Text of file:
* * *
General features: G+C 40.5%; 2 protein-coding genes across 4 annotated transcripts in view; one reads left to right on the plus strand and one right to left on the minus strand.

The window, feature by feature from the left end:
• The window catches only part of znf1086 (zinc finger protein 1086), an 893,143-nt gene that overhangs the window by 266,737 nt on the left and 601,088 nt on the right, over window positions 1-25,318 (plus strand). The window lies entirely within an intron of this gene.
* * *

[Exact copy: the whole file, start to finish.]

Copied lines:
General features: G+C 40.5%; 2 protein-coding genes across 4 annotated transcripts in view; one reads left to right on the plus strand and one right to left on the minus strand.

The window, feature by feature from the left end:
• The window catches only part of znf1086 (zinc finger protein 1086), an 893,143-nt gene that overhangs the window by 266,737 nt on the left and 601,088 nt on the right, over window positions 1-25,318 (plus strand). The window lies entirely within an intron of this gene.